UFC fans around the world witnessed a special and unforgettable moment over the weekend.
Millions of viewers tuned in to watch one of the organisation's showcase events. In the lead up, all the talk was about the outspoken Irish phenom, Conor McGregor.
Before McGregor even entered the Arena, the show had already been stolen by a woman you're going to hear a lot more about in the coming months.
Her name is Miesha Tate and she is the new UFC Women's Bantam Weight Champion of the world.
Regular readers of my column will be surprised that I am writing about Mixed Martial Arts. Combat sports have divided people for a long time because of the intense physical - and at times brutal - nature of competition.
I personally have so much respect for these athletes, who regularly undertake gruelling weight cuts, spend hours training and continually push their body to the limits. Such determination and dedication is hard to comprehend for someone like me, who spends most of his week in an office.
I've been observing Miesha's career for several years, and after such a defining moment in her professional life, I feel compelled to share what I know about this impressive athlete.
Tate is first and foremost a lady in the truest sense of the word. She conducts herself with grace both in and outside of the Octagon, always showing her opponents respect and never belittling others in pursuit of success.
Many other professional fighters feel the need to trash talk their opponents to help sell a fight, and some will say that it's 'just part of the business'.
That it may be, but it's certainly not the best message to send to our youth who tend to mimic the behaviour they observe from their heroes. In life we don't need to bring others down to elevate our own status and I've always admired Tate for the manner in which she treats her opponents before and after combat.
Not only is Tate a fantastic role model for young women, but she sets a great example that young men can learn from as well.
Miesha's story is fascinating, and she's had to overcome plenty of adversity to achieve her dreams.
After a devastating defeat in a title fight in 2013, countless experts thought she'd lost any chance of becoming a World Champion. Doubters and arm chair critics across the globe were quick to write off Miesha's future in Mixed Martial Arts.
The path back to another title fight was both physically and emotionally testing. Facing one setback after another and having promises made and broken to her about a future title shot from the UFC, one could forgive Tate if she'd decided to walk away from the sport that she loves - but a true champion relentlessly pursues their goals and that's exactly what she did.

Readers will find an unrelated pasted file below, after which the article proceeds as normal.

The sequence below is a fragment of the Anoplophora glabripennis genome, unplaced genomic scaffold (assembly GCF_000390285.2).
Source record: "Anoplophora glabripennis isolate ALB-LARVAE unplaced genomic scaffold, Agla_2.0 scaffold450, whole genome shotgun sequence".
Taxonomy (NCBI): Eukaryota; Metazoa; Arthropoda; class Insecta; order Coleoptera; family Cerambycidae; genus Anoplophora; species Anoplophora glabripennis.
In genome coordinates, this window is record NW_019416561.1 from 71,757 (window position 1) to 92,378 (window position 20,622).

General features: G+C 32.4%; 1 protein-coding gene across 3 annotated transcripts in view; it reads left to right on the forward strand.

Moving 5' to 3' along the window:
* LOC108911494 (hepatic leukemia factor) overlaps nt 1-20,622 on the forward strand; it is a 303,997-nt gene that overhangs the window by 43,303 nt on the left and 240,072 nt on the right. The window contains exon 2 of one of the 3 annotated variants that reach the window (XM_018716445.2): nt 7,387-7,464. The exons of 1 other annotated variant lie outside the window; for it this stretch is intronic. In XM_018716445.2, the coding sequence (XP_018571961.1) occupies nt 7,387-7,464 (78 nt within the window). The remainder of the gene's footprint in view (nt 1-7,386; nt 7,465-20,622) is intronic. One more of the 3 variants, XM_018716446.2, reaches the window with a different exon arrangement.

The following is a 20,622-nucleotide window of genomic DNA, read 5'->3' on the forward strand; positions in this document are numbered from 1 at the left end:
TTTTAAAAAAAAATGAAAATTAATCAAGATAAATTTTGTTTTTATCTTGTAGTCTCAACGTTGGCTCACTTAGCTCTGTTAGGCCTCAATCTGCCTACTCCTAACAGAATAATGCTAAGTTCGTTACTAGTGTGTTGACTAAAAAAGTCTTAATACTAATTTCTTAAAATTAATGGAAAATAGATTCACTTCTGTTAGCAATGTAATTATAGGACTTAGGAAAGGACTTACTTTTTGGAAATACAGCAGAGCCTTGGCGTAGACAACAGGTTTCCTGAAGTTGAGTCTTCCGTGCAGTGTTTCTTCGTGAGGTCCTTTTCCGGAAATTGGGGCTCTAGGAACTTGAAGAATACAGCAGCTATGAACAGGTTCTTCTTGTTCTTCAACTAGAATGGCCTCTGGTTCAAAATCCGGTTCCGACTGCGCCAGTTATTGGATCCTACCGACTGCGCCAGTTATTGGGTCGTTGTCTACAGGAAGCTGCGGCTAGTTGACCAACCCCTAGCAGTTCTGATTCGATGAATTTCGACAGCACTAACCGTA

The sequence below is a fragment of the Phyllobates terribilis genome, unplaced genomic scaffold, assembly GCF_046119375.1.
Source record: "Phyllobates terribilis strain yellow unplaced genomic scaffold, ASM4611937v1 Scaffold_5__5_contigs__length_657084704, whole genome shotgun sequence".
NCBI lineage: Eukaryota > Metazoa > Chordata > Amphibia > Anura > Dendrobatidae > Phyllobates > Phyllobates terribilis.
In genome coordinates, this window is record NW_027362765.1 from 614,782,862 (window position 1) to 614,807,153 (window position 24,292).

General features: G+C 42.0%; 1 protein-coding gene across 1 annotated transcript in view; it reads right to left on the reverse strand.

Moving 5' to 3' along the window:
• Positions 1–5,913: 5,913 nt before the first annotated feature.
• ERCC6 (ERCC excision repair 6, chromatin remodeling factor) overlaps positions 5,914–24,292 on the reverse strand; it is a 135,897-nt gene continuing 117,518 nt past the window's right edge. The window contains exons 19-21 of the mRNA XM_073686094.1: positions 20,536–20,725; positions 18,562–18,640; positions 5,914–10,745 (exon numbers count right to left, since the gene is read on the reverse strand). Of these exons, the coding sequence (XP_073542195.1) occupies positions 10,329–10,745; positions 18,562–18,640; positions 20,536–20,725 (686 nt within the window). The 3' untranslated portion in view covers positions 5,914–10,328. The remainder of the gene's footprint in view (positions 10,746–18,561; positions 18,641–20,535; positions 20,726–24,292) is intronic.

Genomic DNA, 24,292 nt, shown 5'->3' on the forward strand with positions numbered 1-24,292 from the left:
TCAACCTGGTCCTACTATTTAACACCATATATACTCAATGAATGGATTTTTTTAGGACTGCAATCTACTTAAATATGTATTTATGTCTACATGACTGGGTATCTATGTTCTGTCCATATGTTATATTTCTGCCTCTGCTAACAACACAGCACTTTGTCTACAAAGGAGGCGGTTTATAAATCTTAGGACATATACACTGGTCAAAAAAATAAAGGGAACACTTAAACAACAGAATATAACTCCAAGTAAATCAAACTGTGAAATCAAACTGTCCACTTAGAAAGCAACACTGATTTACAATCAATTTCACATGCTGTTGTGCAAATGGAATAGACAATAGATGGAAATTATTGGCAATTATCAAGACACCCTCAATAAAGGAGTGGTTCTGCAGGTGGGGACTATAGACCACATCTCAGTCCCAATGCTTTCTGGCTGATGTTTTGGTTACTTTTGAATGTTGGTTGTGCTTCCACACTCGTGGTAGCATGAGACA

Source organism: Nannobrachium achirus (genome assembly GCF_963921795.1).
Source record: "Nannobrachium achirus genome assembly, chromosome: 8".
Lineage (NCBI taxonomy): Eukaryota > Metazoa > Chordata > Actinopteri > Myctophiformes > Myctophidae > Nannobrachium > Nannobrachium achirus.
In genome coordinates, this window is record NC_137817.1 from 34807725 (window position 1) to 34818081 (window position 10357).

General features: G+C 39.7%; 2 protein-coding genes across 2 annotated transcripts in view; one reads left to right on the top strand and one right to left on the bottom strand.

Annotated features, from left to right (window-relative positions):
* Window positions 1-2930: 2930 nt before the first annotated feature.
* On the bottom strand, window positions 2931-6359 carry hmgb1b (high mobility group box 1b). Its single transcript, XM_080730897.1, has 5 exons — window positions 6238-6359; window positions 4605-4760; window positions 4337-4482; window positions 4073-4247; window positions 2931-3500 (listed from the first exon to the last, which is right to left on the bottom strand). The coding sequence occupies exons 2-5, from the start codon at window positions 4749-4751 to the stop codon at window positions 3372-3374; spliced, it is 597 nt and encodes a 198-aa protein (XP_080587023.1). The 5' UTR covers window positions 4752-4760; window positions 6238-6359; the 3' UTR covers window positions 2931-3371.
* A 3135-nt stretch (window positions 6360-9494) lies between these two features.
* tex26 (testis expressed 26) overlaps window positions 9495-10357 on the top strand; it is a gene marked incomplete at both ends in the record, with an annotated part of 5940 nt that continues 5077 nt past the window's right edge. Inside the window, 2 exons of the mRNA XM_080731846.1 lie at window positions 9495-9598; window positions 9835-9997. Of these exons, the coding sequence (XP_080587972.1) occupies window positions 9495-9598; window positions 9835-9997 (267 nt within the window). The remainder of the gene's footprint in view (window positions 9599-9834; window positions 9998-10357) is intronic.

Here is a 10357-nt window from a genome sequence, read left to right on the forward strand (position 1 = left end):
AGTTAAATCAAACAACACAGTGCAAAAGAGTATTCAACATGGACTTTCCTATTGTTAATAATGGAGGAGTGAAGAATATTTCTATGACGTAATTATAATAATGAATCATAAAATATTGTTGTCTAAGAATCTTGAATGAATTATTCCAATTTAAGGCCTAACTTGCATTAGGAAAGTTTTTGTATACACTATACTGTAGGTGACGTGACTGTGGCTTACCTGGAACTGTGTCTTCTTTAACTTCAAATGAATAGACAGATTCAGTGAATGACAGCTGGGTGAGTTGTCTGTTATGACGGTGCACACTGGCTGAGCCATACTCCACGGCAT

As the saying goes, 'if at first you don't succeed try, try again'.
Tate's fight on the weekend was a perfect reflection of everything that had led up to it. There were tough moments and it required patience, positivity and a 'never say die' mentality to get that belt around her waist.
Seeing this woman have her arm raised while tears streamed down her face was incredibly moving and inspiring. It sends a message of hope to all of us who have to face challenges that sometimes seem too difficult to overcome.
I have no doubt that when Tate sits back and reflects on what has just happened, proving the doubters wrong will be the furthest thing from her mind. This was about proving something to herself, and at the end of the day that's all that counts.
In the next few weeks there will be a lot written about Miesha's victory. Fight experts will analyse the technical aspects of her performance, undoubtedly highlighting her impressive grappling skills and dogged determination. What you probably won't read about are the things that make her a champion outside of the Octagon.
In the days leading up to the biggest moment of her life, Tate was spending time with kids suffering from cancer, perhaps a reminder that no matter how big her upcoming fight was - it dwarfed the fight that others in our world were going through.
In the past, she's also used social media to help create awareness about the mistreatment of circus animals, something that is very close to my heart.
We need more of this from our sports men and women. They're given an enormous platform to not just make a difference in their particular arena, but to our world in general.
A few weeks ago, some friends and I were having a discussion about what made a sports person a 'great champion' as opposed to a 'good champion.
In my view a 'good champion' is someone who is able to reach the peak of their potential in a particular sport.
A 'great champion' is someone who consistently tries to reach the peak of their potential in life.
I hope we witness more 'great champions' like Miesha Tate in the years to come.Suggest a correction